The Coming Storm Pt.1

30 01 2007

George Orwell is one of my favourite authors. His imaginitative ability, his lyrical economy, and his broad view of life and society give his books an almost prophetic edge in cultural terms. Whether it is the casual brutality of Nineteen Eighty Four with its ‘Big Brother’ image which remains so current in popular culture, or the deceptively warm and pastoral tones of the early pages of Animal Farm which descend into horror and atrocity, Orwell had a stirling capacity to see beyond immediate context, and imagine the consequences of the world which he inhabited.

Animal Farm is significant for our own times in the United Kingdom in terms of its consideration of equality. In the early stages of this short book the amimals take over the farm from its tyrannical owner through a revolution, and establish an egalitarian community, where each animal works for the benefit of others. The slogan of the farmyard community is ‘All animals are equal’. As Orwell continues his (not so) veiled criticism of communism, however, this community spirit gives way to the oppressive rule of pigs, who quickly become more cruel and demanding than the human farmer ever was. They change the slogan of the community during the night, to ‘All animals are equal, but some are more equal than others’. Ultimately the idea of equality collapses and the farm is worse off than when it began.

In watching our current news programmes/papers, one is almost tempted to mail a copy of Animal Farm to every member of Cabinet. Equality is the great watchword of our culture, and yet it is becoming increasingly evident that secular views of equality are lobsided and uneven. Take for instance the ‘Sexual Orientation’ laws which are already in place here in Northern Ireland, and will be soon in Mainland Britain. As Evangelical Christians our equality and liberty to proclaim the message of Christ is becoming more and more sidelined and restricted. Events this week over adoption laws for the Catholic Church are perhaps a taste of things to come, whereby central government is dictating to faith groups about the extent to which they can stand by principle and doctrine, and the extent to which they must conform to the agenda of the day.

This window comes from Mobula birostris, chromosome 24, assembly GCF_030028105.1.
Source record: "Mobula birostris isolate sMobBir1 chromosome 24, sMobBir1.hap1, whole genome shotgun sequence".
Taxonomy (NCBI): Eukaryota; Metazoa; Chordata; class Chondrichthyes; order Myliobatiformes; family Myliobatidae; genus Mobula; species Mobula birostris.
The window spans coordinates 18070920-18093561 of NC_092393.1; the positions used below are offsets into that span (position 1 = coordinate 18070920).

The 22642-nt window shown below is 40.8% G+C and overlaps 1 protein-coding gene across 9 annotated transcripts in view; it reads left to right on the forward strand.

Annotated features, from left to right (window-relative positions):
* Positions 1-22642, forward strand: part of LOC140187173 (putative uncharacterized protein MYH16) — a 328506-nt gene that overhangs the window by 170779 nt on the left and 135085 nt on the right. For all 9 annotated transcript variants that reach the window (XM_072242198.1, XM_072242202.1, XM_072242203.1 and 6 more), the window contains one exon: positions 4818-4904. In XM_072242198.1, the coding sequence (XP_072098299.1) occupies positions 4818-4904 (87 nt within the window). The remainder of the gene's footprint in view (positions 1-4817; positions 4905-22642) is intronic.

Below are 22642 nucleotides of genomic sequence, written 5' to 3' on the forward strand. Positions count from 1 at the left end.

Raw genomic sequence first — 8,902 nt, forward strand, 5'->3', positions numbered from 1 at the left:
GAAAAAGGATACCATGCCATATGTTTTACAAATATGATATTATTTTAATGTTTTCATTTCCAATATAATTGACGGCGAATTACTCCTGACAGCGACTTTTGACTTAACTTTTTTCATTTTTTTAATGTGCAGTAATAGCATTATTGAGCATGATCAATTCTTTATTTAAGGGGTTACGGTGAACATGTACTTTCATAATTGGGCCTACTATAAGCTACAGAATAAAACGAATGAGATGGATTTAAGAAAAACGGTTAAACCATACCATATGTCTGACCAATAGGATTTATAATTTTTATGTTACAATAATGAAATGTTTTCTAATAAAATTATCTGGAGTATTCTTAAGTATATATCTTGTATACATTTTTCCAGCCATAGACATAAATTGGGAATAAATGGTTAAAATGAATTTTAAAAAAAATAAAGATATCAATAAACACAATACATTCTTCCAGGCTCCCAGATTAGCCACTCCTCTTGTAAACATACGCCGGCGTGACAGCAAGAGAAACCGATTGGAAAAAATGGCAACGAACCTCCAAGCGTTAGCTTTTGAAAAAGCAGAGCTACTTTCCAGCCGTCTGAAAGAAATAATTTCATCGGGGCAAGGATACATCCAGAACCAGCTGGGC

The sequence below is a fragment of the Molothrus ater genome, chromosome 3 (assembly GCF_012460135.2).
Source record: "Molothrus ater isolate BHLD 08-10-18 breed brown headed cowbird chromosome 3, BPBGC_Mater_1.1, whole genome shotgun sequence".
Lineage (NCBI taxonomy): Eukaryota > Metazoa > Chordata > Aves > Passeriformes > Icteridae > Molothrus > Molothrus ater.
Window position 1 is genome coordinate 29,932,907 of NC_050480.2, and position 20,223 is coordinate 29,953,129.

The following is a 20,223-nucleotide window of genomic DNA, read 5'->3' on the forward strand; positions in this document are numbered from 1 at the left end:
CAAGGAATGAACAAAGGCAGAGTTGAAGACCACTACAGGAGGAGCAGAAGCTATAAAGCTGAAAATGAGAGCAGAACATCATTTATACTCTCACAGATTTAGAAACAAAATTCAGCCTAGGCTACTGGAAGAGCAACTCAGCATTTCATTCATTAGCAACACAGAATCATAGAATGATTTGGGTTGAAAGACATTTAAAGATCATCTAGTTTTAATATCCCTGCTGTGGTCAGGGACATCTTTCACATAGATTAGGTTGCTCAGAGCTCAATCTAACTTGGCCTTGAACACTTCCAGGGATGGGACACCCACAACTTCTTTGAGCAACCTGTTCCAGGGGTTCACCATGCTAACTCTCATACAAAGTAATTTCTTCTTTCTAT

Perhaps such thinking on my part is a little premature, but at 29 years of age, I now see it as unlikely that I will complete my ministry without opposition, or even persecution (should I live to retirement, and the Lord tarry). ‘All people are equal, but people of faith are less equal than others’ seems to be the dictum of our society, and eventually the laws being passed by government will come to encroach on our public worship, and our witness to what the Bible says. These are, to quote W.B. Yeats, ‘important times’ when our religious liberty may be on the wane.

Over the next while I intend to post some sporadic thoughts on how as evangelicals we ought to be preparing for the coming storm, what issues we need to be thinking through, what issues are being faced by our brothers and sisters around the world who are truly and presently suffering, and what encouragements we can take from Scripture on these issues.




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